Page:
Edited by meyerc13
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I would think as UC it would be extremely difficult for a compromise when one party has staunchly entrenched their heels and has no intention of backing down.  We are at a level of conflict that is not resolvable.  Yes, compromise is great, but I'm not going to hold my breath on this situation.  I'd be seeking more productive alternatives for the Life Scout.

Edited by Stosh
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@@meyerc13, Nice speech. Wasted breath. The SM and CC are rules-oriented ... as long as they are making the rules. UC's are never perceived as welcome guests in this kind of conversation. The only things that might prevail upon them to change are:

 

1. Other SMs in the district telling them openly at a round-table that they are going off the rails (using language that @@Krampus suggests) and maybe no small number of them offering to accept the boy's transfer application, find him a counselor to wrap up that last MB, conference with him, and arrange his BoR.

2. The lad's patrol rallying around him to plan 10 overnights in this month tailored around his schedule and interests and friends. (Using brute force scout spirit that @@Beavah and I suggest.) Then he can come back to the SM with an "With all due respect, I now believe a conference and review is in order."

 

The DAC and CAC are basically implementing #1 on behalf of the scouters in the district and council, respectively. However, this SM and CC are unlikely to see it that way. They want a fiefdom, and any naysayers are just throwing missiles over the walls.

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I ask everyone reading this - how many District volunteers does your unit supply?  If the answer is less than one, that is the problem.  Just like an unhealthy unit who can't get enough leaders to fill all of the required committee and leadership positions, when there aren't enough District volunteers they are likely to take any warm body to fill a seat, rather than select the best prospects.  You also end up with volunteers filling more than one District role.

 

I'd ask the question a bit differently: How many of those district positions are truly needed? What roles to they play in supporting the needs of the units? Many times those positions seem to exist just because they always have. One look tells you that you could downsize most district positions to those key positions needed to support the units in the district.

 

In my own district we have plenty of UCs -- one for every two units. I only see mine when he wants to do FOS. I hear from him one other time during the year when he wants my JTE paperwork (which is submitted with recharter).

 

If we got rid of the awards banquets, needless dinners and other events created for back-slap happy district folks and REALLY focused on helping units in the district, you wouldn't need that many positions.

 

For the record, we provided 6-8 people every year for nearly 15 years prior to pulling our district support. Every single person said it was a total waste of their time. As a unit we still staff events for them (run totally by our unit). We just don't play the district game.

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Yah, this was predictable, eh? :(

 

Litigation is an adversarial approach.  When yeh come in to a meetin' with that attitude, you've set yourself on a course to create adversity.  When you've chosen to create adversity with da Key 3 of the troop, I wouldn't really expect yeh to get anywhere with da troop.   They represent the opinion of the majority of the parents and probably the chartered partner, and their role is to stand up for those folks and what they feel is right.   They're the folks runnin' the program, and they'll continue to do what they feel is best for all the boys.  That shouldn't surprise anybody.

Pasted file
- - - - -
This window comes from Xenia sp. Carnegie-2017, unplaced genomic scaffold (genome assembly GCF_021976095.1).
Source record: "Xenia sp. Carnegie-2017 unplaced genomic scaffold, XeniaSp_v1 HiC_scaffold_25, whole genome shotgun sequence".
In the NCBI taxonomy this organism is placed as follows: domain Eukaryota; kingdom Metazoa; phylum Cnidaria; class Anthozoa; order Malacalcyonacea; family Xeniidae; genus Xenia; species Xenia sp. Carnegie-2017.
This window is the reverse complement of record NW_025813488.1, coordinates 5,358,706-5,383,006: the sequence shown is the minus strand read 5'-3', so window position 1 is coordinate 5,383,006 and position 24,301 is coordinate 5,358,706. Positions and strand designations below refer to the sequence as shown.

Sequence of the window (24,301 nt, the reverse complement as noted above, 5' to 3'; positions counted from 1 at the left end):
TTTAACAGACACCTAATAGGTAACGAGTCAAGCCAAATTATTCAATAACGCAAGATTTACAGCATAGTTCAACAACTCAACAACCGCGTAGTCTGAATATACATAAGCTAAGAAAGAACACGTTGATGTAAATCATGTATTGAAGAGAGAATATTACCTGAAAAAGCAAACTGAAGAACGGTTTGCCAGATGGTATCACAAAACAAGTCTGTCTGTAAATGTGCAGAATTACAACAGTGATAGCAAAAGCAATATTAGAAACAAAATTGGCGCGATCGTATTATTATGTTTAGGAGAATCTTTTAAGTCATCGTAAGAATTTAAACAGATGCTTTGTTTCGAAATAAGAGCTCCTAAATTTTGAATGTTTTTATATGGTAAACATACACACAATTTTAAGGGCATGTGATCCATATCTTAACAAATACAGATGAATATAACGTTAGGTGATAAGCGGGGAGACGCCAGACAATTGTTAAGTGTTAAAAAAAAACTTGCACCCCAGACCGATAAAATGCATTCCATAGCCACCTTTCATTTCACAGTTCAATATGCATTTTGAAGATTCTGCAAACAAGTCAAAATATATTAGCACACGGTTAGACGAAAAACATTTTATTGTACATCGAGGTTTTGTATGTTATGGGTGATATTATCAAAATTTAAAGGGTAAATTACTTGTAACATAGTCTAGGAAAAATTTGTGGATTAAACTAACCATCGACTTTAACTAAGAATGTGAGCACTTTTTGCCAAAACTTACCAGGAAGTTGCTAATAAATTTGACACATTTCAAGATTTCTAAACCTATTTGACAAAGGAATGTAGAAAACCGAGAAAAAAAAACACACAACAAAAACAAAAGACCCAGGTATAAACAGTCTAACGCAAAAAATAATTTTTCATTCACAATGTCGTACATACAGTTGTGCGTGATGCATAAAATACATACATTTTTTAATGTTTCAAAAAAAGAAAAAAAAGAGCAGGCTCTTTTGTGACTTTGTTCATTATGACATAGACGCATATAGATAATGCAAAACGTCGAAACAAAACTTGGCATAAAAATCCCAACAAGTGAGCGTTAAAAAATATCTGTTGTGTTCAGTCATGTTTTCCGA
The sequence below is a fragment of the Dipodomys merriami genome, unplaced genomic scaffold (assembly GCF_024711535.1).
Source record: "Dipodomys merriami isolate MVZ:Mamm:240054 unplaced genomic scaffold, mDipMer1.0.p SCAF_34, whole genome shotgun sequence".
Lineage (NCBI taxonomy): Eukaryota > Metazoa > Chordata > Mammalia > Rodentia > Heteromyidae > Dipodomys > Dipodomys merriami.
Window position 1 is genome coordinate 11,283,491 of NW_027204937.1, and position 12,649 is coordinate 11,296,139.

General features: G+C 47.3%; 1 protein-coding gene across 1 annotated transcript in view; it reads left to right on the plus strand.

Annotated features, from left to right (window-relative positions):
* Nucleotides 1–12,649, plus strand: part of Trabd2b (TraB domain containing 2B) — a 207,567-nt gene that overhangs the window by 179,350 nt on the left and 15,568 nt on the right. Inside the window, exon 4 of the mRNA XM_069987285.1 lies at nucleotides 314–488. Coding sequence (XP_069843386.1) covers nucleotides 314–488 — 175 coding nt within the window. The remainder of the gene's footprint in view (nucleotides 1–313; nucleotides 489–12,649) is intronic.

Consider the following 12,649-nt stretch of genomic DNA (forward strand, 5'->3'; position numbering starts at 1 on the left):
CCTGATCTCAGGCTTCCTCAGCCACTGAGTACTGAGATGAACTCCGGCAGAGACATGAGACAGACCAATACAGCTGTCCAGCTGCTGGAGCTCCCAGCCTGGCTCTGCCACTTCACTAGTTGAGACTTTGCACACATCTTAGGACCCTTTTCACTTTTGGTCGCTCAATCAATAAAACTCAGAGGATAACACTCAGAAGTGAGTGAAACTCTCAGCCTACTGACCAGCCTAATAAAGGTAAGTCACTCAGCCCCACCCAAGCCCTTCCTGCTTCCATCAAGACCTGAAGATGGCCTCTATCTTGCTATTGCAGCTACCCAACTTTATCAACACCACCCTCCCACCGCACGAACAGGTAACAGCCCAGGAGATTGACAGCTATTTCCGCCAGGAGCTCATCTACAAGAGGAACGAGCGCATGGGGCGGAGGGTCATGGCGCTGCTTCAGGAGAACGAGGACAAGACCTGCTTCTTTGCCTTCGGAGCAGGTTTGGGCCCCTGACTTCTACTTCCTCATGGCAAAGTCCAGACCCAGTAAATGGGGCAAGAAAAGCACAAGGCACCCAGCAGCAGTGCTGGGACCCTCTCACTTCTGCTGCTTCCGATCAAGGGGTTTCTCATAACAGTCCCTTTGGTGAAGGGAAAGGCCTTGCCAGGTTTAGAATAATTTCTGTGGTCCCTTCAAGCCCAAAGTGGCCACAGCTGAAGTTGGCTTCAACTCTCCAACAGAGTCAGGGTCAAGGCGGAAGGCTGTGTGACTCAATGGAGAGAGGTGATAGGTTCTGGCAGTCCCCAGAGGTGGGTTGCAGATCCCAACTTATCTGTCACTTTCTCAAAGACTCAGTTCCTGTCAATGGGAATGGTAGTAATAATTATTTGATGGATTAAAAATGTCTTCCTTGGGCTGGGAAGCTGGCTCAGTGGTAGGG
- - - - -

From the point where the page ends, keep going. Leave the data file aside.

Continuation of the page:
People spend their volunteer time how they want, eh?  Yeh can't force 'em to do what you want.  Even if yeh are "right". :unsure:

 

So go and do what yeh feel is best for your boys.  Find a new troop for 'em for sure, as you've burned your bridges and all da ferry boats with your current troop.

 

Pursue Eagle Under Disputed Circumstances; you'll almost certainly prevail - if not at council, then at National.  Da BSA just wants these sorts of disputes to go away the easiest way possible.  Host your own Court of Honor and make it da grand show I'm sure yeh want for a deservin' lad.  

 

Maybe your son can add to his college essays how he litigated his Eagle award to avoid goin' campin' a few more times.  It's a tale that's sure to impress. 

 

Beavah

Edited by Beavah
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Litigation is an adversarial approach.  When yeh come in to a meetin' with that attitude, you've set yourself on a course to create adversity.  When you've chosen to create adversity with da Key 3 of the troop, I wouldn't really expect yeh to get anywhere with da troop.   They represent the opinion of the majority of the parents and probably the chartered partner, and their role is to stand up for those folks and what they feel is right.   They're the folks runnin' the program, and they'll continue to do what they feel is best for all the boys.  That shouldn't surprise anybody. 

 

Let's be clear about a few things, @Beavah:

  • The unit leaders created the adversarial atmosphere here, not the Scout or his family.
  • The unit leaders should be acting with the Scout's best interest at heart by communicating with him openly and early to avoid putting him in this situation.
  • The unit leaders WERE WRONG in more than just their application of the rules, requirements and policies.
  • The unit leaders were acting in an unscouting fashion which caused this escalation.
  • The unit leaders, as adults and trained leaders, should know better and hold themselves to a higher standard.

When adults who are unit leaders fail so miserably it is THEY, not the Scout, that forced this issue on to the course it took. The unit leaders could have been honest and pleasant during the meeting. They weren't. They acted the opposite of the Law and Oath. Nothing excuses that.

 

This unit gets what it deserves. I only hope that no other Scouts are put through such shenanigans.

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I'd ask the question a bit differently: How many of those district positions are truly needed?

Right!

 

I'm not sure when the idea came about that the district was some special organization that deserved care/feeding by the units, particularly with manpower.   But that notion is backwards.   Districts can be very lean and still support the units.